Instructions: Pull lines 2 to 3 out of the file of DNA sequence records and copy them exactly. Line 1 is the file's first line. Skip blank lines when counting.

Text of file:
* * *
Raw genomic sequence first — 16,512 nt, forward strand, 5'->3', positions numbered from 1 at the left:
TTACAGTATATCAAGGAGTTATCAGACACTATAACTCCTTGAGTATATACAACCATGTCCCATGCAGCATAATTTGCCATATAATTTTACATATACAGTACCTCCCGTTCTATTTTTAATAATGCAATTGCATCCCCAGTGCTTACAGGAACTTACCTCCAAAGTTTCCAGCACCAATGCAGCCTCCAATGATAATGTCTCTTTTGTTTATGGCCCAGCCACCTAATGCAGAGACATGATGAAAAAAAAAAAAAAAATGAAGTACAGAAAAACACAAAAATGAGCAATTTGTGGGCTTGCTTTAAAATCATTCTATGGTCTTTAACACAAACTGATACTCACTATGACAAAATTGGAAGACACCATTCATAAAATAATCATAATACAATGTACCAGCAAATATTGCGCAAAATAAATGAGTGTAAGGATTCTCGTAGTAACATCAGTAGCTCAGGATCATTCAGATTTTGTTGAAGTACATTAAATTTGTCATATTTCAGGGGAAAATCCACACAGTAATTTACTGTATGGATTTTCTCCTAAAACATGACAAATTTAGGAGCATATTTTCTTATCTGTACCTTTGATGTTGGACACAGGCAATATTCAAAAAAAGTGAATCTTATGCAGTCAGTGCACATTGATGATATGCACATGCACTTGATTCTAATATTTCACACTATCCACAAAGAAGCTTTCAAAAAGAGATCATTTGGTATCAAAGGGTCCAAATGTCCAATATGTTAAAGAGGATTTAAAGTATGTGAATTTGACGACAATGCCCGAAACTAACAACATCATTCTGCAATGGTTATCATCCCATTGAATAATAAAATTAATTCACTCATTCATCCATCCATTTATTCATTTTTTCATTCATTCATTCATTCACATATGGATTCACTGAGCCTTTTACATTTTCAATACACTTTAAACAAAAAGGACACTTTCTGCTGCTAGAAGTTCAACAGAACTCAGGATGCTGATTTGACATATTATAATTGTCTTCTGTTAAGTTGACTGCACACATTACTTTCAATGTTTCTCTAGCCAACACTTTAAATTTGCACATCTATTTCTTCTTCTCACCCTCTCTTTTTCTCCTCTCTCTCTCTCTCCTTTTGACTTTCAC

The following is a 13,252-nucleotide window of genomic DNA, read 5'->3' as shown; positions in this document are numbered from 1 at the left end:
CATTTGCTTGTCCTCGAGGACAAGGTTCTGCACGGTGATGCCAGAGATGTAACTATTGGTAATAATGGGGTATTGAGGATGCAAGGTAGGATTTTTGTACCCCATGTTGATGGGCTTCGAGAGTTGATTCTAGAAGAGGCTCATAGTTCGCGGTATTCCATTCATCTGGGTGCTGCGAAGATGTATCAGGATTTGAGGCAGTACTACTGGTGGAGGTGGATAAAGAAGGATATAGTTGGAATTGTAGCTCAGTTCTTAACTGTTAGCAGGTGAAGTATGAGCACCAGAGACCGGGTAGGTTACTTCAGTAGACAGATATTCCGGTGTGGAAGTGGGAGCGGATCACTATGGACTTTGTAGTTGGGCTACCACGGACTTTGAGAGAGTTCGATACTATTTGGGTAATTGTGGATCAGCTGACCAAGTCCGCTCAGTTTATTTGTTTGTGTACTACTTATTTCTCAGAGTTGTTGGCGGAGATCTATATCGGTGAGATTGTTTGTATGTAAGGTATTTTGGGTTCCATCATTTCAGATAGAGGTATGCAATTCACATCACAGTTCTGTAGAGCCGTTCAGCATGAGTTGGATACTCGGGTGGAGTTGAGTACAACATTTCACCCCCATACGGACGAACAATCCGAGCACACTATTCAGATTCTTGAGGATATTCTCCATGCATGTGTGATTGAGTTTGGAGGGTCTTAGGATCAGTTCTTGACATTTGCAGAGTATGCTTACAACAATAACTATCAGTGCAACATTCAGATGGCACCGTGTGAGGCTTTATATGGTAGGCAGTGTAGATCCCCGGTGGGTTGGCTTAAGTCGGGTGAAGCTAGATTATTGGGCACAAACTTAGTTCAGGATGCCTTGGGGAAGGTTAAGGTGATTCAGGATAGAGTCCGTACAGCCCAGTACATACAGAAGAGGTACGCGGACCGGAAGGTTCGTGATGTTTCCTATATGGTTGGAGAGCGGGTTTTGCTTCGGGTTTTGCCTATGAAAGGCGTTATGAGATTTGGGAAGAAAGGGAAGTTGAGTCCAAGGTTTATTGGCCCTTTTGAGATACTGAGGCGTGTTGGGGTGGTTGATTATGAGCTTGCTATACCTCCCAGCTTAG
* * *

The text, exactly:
TTACAGTATATCAAGGAGTTATCAGACACTATAACTCCTTGAGTATATACAACCATGTCCCATGCAGCATAATTTGCCATATAATTTTACATATACAGTACCTCCCGTTCTATTTTTAATAATGCAATTGCATCCCCAGTGCTTACAGGAACTTACCTCCAAAGTTTCCAGCACCAATGCAGCCTCCAATGATAATGTCTCTTTTGTTTATGGCCCAGCCACCTAATGCAGAGACATGATGAAAAAAAAAAAAAAAATGAAGTACAGAAAAACACAAAAATGAGCAATTTGTGGGCTTGCTTTAAAATCATTCTATGGTCTTTAACACAAACTGATACTCACTATGACAAAATTGGAAGACACCATTCATAAAATAATCATAATACAATGTACCAGCAAATATTGCGCAAAATAAATGAGTGTAAGGATTCTCGTAGTAACATCAGTAGCTCAGGATCATTCAGATTTTGTTGAAGTACATTAAATTTGTCATATTTCAGGGGAAAATCCACACAGTAATTTACTGTATGGATTTTCTCCTAAAACATGACAAATTTAGGAGCATATTTTCTTATCTGTACCTTTGATGTTGGACACAGGCAATATTCAAAAAAAGTGAATCTTATGCAGTCAGTGCACATTGATGATATGCACATGCACTTGATTCTAATATTTCACACTATCCACAAAGAAGCTTTCAAAAAGAGATCATTTGGTATCAAAGGGTCCAAATGTCCAATATGTTAAAGAGGATTTAAAGTATGTGAATTTGACGACAATGCCCGAAACTAACAACATCATTCTGCAATGGTTATCATCCCATTGAATAATAAAATTAATTCACTCATTCATCCATCCATTTATTCATTTTTTCATTCATTCATTCATTCACATATGGATTCACTGAGCCTTTTACATTTTCAATACACTTTAAACAAAAAGGACACTTTCTGCTGCTAGAAGTTCAACAGAACTCAGGATGCTGATTTGACATATTATAATTGTCTTCTGTTAAGTTGACTGCACACATTACTTTCAATGTTTCTCTAGCCAACACTTTAAATTTGCACATCTATTTCTTCTTCTCACCCTCTCTTTTTCTCCTCTCTCTCTCTCTCCTTTTGACTTTCAC

The following is a 13,252-nucleotide window of genomic DNA, read 5'->3' as shown; positions in this document are numbered from 1 at the left end: